Music

Wednesday, December 14, 2016

Nine Questions: Eremsy

Posted By on Wed, Dec 14, 2016 at 9:00 AM

AARON FEDERICO
  • Aaron Federico
Producer and programmer Eremsy considers what he does as "Cliché SoundCloud rap type stuff. Not too serious." You can see Eremsy preform on Dec. 18 at R Bar and can listen to his music on SoundCloud.

What was the first concert you attended?
It was Wiz Khalifa at the AVA Amphitheater. I had lawn tickets and it was me and my cousin and we were decked out in Jordan gear, so this guy walks up to us just because we were wearing Jordan gear and he was like, "Do you guys want to sit closer?" so he offered us seats in VIP. It was pretty awesome.

What was the first album you owned?
It was Webbie's Savage Life. When I was young, I would always be watching MTV at my grandmas house and I'd see his videos. I had my dad buy it for me at Best Buy because I was too young to buy it.

What are you listening to these days?
A lot of SoundCloud, a lot of Max B lately. Yeah, a lot of SoundCloud producers and rappers.

What artist, genre or musical trend does everyone seem to love, but you just don't get?
Country. Still till this day I don't understand.


What musical act, current or defunct, would you most like to see perform live?
Honestly Tupac and like Ramón Ayala, honestly.


What is your favorite guilty pleasure?
I don't know what genre I would put it under, but its this guy named Madeon and its kinda EDM-ish—like dubstep sounding. I listen to it on my own time, never in front of people because people perceive me as just listening to gangsta rap and stuff.

What song would you like to have played at your funeral?
Probably "Never Had a Friend Like Me" by Tupac. Its a good one.

What artist changed your life and how?
I would say Kid Cudi. He was pretty much all I listened to in middle school, all his early stuff. His first mixtape [A Kid Named Cudi], Man on the Moon and stuff like that.

Figurative gun to your head, what is your favorite album of all time?
Kid A by Radiohead. That's my favorite album of all time, I would say. I can always go back to it and hear new things on it. It never gets old. 



Monday, December 12, 2016

Song of the Day: ‘The Corridor’ by Don ‘Doop’ Duprie

Posted By on Mon, Dec 12, 2016 at 5:20 PM

Don "Doop" Duprie writes and sings of the working class like no one else. - DOUG COOMBE
  • Doug Coombe
  • Don "Doop" Duprie writes and sings of the working class like no one else.

a0360598474_2.jpg
Nobody weaves working peoples’ stories into song with as much empathy and care as Don “Doop” Duprie, a fireman from the industrial town of River Rouge, Mich. “The Corridor,” the title track off his 2016 album, is both an elegy for the eponymous neighborhood in central Detroit where the song takes place (a place whose gritty beauty and alcoholic splendor has been supplanted by the construction of a new Red Wings arena), as well as a character study with tragic dimensions. 

Narrated from the point of view of a sex worker navigating the South Cass Corridor, the song offers a novelistic portrait of lives on the edge of disaster, while also affirming the necessity of community during threadbare times. Listening to this track is like taking a master class in American songwriting. To vividly evoke setting, character, and social context in the space of a three-minute song is no small feat. Doop achieves this effortlessly time and again. “The Corridor” is an enviably well-wrought song by one of America’s truly essential voices.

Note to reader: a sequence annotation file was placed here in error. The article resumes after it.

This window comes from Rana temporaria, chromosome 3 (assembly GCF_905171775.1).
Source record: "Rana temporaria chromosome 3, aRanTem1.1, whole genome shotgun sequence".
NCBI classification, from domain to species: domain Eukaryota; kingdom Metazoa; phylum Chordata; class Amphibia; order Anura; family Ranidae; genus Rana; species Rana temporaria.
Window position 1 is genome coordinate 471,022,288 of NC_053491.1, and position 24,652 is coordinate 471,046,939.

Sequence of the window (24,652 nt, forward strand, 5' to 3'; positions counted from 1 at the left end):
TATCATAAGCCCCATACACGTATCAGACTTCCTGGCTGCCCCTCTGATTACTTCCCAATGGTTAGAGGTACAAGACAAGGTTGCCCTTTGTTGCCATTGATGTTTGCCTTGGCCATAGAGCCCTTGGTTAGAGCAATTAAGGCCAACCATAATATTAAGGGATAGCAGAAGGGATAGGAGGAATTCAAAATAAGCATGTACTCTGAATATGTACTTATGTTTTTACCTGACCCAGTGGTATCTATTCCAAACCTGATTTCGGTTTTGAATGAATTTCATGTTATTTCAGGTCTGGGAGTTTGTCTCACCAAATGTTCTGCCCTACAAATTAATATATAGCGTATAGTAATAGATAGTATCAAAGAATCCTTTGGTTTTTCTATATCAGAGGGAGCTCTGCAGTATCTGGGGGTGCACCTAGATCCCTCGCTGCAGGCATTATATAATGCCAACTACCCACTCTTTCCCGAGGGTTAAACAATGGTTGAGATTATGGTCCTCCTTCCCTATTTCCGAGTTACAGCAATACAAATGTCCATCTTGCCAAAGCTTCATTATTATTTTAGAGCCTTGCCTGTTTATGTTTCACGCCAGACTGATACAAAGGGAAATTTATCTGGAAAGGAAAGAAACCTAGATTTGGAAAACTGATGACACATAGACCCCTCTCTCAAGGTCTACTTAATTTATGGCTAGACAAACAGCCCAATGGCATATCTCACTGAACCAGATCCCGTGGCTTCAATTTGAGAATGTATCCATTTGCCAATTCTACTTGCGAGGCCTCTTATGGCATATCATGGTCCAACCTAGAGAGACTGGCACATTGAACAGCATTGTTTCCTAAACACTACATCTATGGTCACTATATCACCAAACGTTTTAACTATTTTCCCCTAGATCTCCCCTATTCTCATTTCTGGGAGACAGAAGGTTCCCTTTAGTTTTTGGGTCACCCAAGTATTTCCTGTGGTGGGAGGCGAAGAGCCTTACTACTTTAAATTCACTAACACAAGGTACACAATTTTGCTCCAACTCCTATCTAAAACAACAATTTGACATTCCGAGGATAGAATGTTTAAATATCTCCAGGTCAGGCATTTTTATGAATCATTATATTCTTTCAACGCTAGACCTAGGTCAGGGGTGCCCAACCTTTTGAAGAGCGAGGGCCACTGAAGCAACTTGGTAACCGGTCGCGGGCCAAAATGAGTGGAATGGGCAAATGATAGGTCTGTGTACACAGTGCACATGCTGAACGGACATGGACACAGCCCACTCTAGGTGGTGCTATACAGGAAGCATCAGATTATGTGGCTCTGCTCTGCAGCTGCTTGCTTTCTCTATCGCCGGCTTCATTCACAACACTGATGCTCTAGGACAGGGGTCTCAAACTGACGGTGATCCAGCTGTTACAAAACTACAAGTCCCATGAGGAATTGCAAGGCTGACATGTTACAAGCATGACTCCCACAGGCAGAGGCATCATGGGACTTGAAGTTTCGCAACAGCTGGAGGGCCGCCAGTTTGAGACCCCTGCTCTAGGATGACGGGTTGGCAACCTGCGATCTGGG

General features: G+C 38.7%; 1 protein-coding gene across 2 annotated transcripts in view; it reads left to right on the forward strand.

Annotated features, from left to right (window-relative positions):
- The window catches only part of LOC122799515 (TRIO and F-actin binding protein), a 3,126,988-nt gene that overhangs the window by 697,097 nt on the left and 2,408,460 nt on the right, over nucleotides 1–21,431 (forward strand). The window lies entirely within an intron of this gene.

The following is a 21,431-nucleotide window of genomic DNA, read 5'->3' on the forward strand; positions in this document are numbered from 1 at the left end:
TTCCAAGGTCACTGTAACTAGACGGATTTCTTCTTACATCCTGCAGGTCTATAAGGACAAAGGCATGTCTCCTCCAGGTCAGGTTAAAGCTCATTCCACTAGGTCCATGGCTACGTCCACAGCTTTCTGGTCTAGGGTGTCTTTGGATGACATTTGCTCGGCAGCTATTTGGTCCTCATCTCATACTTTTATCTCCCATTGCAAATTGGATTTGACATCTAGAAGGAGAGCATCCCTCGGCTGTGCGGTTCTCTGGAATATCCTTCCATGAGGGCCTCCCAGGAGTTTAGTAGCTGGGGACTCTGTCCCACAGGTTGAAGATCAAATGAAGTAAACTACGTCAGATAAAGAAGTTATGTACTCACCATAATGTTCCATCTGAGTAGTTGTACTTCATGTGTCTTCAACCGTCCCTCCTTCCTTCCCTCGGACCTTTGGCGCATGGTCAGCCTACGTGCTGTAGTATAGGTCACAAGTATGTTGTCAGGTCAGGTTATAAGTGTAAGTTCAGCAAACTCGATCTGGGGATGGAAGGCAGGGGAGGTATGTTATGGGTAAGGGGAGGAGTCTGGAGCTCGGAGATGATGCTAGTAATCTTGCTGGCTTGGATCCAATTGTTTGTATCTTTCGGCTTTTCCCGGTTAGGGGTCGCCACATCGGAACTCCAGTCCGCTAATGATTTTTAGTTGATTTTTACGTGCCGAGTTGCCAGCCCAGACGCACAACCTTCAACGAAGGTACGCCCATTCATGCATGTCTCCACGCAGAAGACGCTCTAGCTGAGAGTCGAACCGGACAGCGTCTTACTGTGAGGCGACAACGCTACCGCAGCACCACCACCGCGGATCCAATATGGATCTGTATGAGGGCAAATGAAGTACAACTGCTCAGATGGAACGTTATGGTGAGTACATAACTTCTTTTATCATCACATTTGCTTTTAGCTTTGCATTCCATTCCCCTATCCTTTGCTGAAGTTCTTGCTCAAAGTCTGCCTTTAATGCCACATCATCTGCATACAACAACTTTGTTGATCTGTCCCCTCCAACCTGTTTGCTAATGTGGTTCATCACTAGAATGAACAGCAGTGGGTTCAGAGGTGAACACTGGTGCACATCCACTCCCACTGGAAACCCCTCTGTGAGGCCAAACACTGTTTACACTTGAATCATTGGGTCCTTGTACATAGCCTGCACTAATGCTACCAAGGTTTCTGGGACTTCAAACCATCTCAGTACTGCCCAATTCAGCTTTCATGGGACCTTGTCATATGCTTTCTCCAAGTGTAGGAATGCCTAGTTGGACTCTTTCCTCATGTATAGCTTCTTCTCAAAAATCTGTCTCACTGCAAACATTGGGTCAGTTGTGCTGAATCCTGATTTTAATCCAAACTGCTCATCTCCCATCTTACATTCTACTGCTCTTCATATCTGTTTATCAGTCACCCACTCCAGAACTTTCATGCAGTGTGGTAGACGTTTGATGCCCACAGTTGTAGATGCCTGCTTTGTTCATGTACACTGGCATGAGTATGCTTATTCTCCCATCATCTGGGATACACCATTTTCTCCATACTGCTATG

For more Cal Freeman on the wholly underrated Don Duprie, go to the Museum of Americana here.

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Nine Questions: Sui Blue

Posted By on Mon, Dec 12, 2016 at 10:00 AM

PABLO VIGUERAS
  • Pablo Vigueras
Tucson rapper and producer Sui Blue considers himself a listener more then anything. "That's pretty much what it come down to, pretty much," says Blue. You can see Blue perform Dec. 18 at R Bar and listen to his music on SoundCloud.

What was the first concert you attended?
As a kid, I used to go to garage shows. Like hardcore band and stuff like that, but I guess the first major show was Metallica in 2008. I'm pretty sure it was KFMA Day and I was in high school.

What was the first album you owned?
Cam'ron's Purple Haze. Seriously, I still have it at my house. I listen to it every other day. Its still fuckin' gold man, its so good and I was so fortunate to get my hands on that because I had no idea who Dipset was. I grew up on like Bone Thugs-n-Harmony so when I got that CD I was like, "What the hell is this?"

What are you listening to these days?
I listen to everything. Amy Winehouse, Young Thug, George Strait, John Mayer. I really listen to everything aside from like Mexican music just because I don't understand it, I don't speak Spanish. I've been on that new Isaiah Rashad, its pretty tight.

What artist, genre or musical trend does everyone seem to love, but you just don't get?
Dude, I can't mess with [Lil] Yachety. I get it, get your money and stuff, but I don't get it. It's downhill for me, honestly. It doesn't have any substance.

What musical act, current or defunct, would you most like to see perform live?
Amy Winehouse for sure. Also I've never seen Brand New, but I know when I see them, or if I see them, I'm going to cry.

What is your favorite guilty pleasure?
Adele—and I shouldn't even feel guilty man, she's great. And you know what, Tegan and Sara, too, dude. I love Tegan and Sara. Its funny, people go through my iTunes on my laptop and see Tegan and Sara and they'll look at me and say "Are you serious?" which kinda sucks but whatever.

What song would you like to have played at your funeral?
Damn. I don't know. I try not to think about that stuff. Probably—damn that's a tough one—Max B "Blow me a Dub."

What artist changed your life and how?